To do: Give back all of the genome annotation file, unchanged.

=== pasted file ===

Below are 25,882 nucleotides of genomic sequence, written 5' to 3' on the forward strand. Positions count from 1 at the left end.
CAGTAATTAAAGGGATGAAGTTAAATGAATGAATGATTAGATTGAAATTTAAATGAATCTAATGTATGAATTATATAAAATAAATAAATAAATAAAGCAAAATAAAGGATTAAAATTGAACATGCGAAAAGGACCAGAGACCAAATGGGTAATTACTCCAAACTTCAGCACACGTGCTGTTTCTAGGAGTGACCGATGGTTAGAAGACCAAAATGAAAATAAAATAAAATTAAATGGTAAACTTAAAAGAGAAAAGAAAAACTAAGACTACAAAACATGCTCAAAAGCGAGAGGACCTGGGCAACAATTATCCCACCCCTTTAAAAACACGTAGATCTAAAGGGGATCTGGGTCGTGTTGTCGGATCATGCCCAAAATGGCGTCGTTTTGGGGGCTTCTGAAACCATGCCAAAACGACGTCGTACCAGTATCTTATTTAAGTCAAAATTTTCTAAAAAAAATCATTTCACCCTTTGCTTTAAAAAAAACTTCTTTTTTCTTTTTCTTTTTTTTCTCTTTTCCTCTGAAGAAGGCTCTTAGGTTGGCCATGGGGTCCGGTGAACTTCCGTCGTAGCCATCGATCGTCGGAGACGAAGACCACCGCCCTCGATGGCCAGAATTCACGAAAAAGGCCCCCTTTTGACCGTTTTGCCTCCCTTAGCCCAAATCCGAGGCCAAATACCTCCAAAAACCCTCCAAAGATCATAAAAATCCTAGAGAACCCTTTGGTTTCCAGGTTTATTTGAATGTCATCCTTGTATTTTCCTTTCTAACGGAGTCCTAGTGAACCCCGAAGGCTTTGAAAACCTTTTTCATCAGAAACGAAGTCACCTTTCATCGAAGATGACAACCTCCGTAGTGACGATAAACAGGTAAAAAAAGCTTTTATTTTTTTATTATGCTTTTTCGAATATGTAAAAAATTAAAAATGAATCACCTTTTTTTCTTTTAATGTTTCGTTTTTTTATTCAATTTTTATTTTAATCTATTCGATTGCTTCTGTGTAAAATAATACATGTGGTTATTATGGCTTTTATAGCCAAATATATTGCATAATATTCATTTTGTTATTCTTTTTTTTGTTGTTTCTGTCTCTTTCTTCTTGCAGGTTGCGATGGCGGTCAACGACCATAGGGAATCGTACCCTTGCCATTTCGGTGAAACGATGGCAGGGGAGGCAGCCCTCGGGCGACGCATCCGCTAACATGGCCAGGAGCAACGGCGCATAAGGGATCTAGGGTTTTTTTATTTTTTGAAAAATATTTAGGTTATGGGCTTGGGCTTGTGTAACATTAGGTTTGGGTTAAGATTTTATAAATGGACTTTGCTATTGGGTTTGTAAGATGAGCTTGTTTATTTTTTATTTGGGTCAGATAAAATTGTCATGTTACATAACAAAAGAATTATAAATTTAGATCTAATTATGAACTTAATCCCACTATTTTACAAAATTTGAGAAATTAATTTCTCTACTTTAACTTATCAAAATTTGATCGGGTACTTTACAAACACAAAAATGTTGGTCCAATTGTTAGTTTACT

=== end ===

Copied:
Below are 25,882 nucleotides of genomic sequence, written 5' to 3' on the forward strand. Positions count from 1 at the left end.
CAGTAATTAAAGGGATGAAGTTAAATGAATGAATGATTAGATTGAAATTTAAATGAATCTAATGTATGAATTATATAAAATAAATAAATAAATAAAGCAAAATAAAGGATTAAAATTGAACATGCGAAAAGGACCAGAGACCAAATGGGTAATTACTCCAAACTTCAGCACACGTGCTGTTTCTAGGAGTGACCGATGGTTAGAAGACCAAAATGAAAATAAAATAAAATTAAATGGTAAACTTAAAAGAGAAAAGAAAAACTAAGACTACAAAACATGCTCAAAAGCGAGAGGACCTGGGCAACAATTATCCCACCCCTTTAAAAACACGTAGATCTAAAGGGGATCTGGGTCGTGTTGTCGGATCATGCCCAAAATGGCGTCGTTTTGGGGGCTTCTGAAACCATGCCAAAACGACGTCGTACCAGTATCTTATTTAAGTCAAAATTTTCTAAAAAAAATCATTTCACCCTTTGCTTTAAAAAAAACTTCTTTTTTCTTTTTCTTTTTTTTCTCTTTTCCTCTGAAGAAGGCTCTTAGGTTGGCCATGGGGTCCGGTGAACTTCCGTCGTAGCCATCGATCGTCGGAGACGAAGACCACCGCCCTCGATGGCCAGAATTCACGAAAAAGGCCCCCTTTTGACCGTTTTGCCTCCCTTAGCCCAAATCCGAGGCCAAATACCTCCAAAAACCCTCCAAAGATCATAAAAATCCTAGAGAACCCTTTGGTTTCCAGGTTTATTTGAATGTCATCCTTGTATTTTCCTTTCTAACGGAGTCCTAGTGAACCCCGAAGGCTTTGAAAACCTTTTTCATCAGAAACGAAGTCACCTTTCATCGAAGATGACAACCTCCGTAGTGACGATAAACAGGTAAAAAAAGCTTTTATTTTTTTATTATGCTTTTTCGAATATGTAAAAAATTAAAAATGAATCACCTTTTTTTCTTTTAATGTTTCGTTTTTTTATTCAATTTTTATTTTAATCTATTCGATTGCTTCTGTGTAAAATAATACATGTGGTTATTATGGCTTTTATAGCCAAATATATTGCATAATATTCATTTTGTTATTCTTTTTTTTGTTGTTTCTGTCTCTTTCTTCTTGCAGGTTGCGATGGCGGTCAACGACCATAGGGAATCGTACCCTTGCCATTTCGGTGAAACGATGGCAGGGGAGGCAGCCCTCGGGCGACGCATCCGCTAACATGGCCAGGAGCAACGGCGCATAAGGGATCTAGGGTTTTTTTATTTTTTGAAAAATATTTAGGTTATGGGCTTGGGCTTGTGTAACATTAGGTTTGGGTTAAGATTTTATAAATGGACTTTGCTATTGGGTTTGTAAGATGAGCTTGTTTATTTTTTATTTGGGTCAGATAAAATTGTCATGTTACATAACAAAAGAATTATAAATTTAGATCTAATTATGAACTTAATCCCACTATTTTACAAAATTTGAGAAATTAATTTCTCTACTTTAACTTATCAAAATTTGATCGGGTACTTTACAAACACAAAAATGTTGGTCCAATTGTTAGTTTACT